DC Edit | Why elections in Rajasthan, Telangana likely to be historic
The final phase of the five-state Assembly elections, the last of this year, and the penultimate polls before the 2024 general elections to elect the next Lok Sabha, will roll out in Rajasthan and Telangana on November 25 and 30, respectively. And every outcome in each of these two states will make history.
In Rajasthan, like Kerala for a long time (before the Left buckled the trend in the last elections) and Punjab (before the Akalis-BJP alliance retained power a decade ago), people have been booting out the government without exception. No government has been able to retain the trust of people based on performance and delivery to get a second term.
If Rajasthan continues with the trend, and the BJP wins, it will prove that yet again a government has failed to fulfil the aspirations of the people. It would be disappointing because more than what power would mean to political parties, democracy must mean success for people. The BJP is rather certain of a win, and it would be politically amazing, because they would do so without portraying the former chief minister Vasundhara Raje Scindia as the CM face in the state.
Like in neighbouring Madhya Pradesh, the BJP chose to sacrifice the option of projecting a former CM with more than a term in their resume and fight the elections without a concrete promise of who the chief minister would be. This would in turn imply a high possibility that, irrespective of the poll outcome, two veterans are on their political swansong.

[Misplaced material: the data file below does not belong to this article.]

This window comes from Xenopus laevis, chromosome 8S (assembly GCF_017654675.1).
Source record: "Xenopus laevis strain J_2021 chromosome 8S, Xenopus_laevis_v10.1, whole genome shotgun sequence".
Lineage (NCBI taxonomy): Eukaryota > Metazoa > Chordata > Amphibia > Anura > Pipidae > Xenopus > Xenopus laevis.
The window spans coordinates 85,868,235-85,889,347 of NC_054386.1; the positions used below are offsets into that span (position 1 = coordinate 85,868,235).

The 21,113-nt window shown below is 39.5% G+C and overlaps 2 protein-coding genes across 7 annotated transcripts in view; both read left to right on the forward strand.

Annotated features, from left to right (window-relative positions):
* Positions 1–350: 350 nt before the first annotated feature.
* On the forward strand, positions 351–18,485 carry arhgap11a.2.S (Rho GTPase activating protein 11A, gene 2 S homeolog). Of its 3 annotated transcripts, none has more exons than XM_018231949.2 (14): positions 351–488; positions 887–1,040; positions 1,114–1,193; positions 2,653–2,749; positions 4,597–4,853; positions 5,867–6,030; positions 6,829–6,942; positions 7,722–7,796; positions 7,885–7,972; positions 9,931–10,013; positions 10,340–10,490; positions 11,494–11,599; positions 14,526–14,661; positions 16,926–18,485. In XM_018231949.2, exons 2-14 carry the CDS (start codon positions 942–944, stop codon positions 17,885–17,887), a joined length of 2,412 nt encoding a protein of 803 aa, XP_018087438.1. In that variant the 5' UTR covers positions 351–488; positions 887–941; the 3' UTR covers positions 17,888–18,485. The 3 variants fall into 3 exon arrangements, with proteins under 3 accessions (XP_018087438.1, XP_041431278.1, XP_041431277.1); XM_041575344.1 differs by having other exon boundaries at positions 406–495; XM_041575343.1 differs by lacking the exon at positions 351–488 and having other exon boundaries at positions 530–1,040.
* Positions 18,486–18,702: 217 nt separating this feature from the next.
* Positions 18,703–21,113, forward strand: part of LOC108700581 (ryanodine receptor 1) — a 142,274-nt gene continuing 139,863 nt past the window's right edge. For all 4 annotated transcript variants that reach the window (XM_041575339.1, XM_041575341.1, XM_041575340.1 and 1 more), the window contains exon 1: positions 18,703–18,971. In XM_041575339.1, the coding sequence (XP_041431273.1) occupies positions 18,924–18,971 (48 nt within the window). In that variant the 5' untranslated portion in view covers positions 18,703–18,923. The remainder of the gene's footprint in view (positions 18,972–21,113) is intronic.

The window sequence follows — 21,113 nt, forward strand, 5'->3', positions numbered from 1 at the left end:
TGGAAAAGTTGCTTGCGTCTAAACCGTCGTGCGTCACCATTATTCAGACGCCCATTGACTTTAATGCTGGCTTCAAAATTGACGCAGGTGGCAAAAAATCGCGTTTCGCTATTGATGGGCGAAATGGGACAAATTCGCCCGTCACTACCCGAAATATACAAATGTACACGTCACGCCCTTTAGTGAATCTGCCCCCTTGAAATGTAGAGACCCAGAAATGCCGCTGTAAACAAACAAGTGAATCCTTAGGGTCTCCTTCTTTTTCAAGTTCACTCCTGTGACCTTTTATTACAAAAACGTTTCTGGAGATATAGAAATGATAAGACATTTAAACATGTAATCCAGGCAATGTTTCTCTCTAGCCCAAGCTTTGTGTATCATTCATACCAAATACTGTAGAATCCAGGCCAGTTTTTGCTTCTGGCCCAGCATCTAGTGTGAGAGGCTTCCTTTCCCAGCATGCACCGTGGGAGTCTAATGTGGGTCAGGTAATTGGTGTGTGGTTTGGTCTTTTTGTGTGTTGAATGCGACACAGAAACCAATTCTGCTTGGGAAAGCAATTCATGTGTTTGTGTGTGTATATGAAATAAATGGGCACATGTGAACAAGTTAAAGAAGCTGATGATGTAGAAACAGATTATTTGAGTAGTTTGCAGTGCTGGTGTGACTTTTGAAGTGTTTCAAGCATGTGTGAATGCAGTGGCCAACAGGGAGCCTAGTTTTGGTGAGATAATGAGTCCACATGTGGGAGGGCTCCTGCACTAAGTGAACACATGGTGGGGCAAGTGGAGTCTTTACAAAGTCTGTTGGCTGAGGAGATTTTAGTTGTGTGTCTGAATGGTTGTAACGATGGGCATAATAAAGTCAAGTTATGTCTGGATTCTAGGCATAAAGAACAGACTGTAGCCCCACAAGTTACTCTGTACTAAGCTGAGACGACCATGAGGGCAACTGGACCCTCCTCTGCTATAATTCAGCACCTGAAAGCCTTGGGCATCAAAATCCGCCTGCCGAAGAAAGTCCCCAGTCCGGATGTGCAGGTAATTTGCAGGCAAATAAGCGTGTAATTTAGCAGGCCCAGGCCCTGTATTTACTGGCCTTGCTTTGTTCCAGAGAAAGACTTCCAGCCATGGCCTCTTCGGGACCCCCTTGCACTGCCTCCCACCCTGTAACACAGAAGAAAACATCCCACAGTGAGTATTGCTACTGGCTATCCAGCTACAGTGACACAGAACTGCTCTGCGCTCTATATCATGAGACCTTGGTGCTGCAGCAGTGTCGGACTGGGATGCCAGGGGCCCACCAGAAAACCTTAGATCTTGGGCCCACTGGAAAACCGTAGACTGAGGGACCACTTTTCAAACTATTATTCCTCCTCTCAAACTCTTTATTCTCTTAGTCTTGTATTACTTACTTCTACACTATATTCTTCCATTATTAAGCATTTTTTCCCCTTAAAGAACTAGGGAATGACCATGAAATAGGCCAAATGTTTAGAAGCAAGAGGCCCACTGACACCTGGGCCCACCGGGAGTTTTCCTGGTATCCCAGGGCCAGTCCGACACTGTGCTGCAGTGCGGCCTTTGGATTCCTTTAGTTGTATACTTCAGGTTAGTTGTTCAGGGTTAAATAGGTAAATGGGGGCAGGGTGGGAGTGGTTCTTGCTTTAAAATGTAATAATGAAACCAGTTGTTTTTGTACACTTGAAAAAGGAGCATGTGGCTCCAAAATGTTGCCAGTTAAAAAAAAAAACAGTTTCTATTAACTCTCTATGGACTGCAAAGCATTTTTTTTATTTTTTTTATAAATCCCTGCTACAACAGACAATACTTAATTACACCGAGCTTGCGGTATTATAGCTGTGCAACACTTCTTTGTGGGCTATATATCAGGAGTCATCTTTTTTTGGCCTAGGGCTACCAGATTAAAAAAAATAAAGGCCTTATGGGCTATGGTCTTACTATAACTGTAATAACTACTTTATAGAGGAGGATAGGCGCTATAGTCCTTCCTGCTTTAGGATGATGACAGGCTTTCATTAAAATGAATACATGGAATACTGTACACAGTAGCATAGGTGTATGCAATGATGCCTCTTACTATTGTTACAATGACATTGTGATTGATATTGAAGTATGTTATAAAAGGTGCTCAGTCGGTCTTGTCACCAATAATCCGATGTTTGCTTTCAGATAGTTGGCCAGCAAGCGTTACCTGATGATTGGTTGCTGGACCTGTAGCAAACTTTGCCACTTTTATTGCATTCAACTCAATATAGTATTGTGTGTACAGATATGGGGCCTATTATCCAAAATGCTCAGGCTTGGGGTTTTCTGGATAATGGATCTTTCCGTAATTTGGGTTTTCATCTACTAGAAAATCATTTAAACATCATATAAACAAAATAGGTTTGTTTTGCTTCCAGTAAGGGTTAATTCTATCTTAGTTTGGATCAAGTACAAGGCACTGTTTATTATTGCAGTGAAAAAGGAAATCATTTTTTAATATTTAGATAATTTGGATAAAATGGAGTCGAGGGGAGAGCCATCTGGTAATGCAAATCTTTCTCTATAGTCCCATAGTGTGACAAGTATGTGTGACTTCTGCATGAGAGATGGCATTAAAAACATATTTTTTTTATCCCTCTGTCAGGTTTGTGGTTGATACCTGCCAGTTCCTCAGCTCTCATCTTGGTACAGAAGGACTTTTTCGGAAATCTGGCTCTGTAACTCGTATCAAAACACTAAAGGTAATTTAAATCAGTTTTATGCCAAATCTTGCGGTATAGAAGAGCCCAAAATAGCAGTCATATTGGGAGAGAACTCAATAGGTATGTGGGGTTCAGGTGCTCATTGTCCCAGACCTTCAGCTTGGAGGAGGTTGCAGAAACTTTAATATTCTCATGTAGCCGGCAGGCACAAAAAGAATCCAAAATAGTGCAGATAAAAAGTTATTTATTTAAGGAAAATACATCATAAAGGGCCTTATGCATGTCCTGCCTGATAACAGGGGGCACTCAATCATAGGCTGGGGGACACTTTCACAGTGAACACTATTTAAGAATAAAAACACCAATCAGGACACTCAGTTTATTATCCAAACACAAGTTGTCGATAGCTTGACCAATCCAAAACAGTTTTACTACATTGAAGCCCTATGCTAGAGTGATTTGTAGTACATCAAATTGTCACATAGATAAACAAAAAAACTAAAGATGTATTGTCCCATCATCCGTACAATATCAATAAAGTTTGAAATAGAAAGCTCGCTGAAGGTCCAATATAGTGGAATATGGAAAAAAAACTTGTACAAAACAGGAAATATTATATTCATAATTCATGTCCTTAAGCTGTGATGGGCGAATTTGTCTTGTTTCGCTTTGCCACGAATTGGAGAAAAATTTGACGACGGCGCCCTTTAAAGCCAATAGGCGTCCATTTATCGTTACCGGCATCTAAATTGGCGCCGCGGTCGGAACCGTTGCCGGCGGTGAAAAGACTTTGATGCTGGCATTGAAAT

If the Congress retains Rajasthan, it would be a trend-buster of a win and, given the Ashok Gehlot-Sachin Pilot face-off marking most of the term, an incredible feat, even if highly unlikely.
In Telangana, there are strong winds seeking change, as per most reports, and if the Congress Party succeeds in unseating the ruling BRS led by Chief Minister K. Chandrashekar Rao, it would be an amazing political story of a turnaround against the odds, because less than a year ago, the pink party looked like driving its car to power again. If, against such reports of severe anti-incumbency, the BRS can hold on to power, even if in an alliance with the MIM if it falls short, would be a spectacular fightback.
Incidentally, it would make history because no single leader or party has won three consecutive state elections in south India ever. The BRS is trying to seek a hat-trick term for CM KCR based on their track record of a combination of development and welfare, including a pension scheme for senior citizens and Rythu Bandhu, a land owner cash transfer scheme aimed at bringing investment into agriculture, besides the refashioning of Hyderabad into a major metropolis with its rising status one of India’s most investor-friendly cities.
Opposition parties, both Congress and the BJP, blame the BRS government for having been dictatorial, corrupt and dynastic. Several members of the KCR family have enjoyed plum positions, at a time when there are strong headwinds against the BRS, especially for failing to deliver on key promises like free land for dalits, 2BHK homes for all poor families and jobs for youth even after a decade in power.
The Congress hopes several factors, including the leadership of its charismatic new PCC president A. Revanth Reddy and the Bharat Jodo Yatra by Rahul Gandhi with its appeal to voters, especially womenfolk, would help them do what seemed most unlikely not too long ago.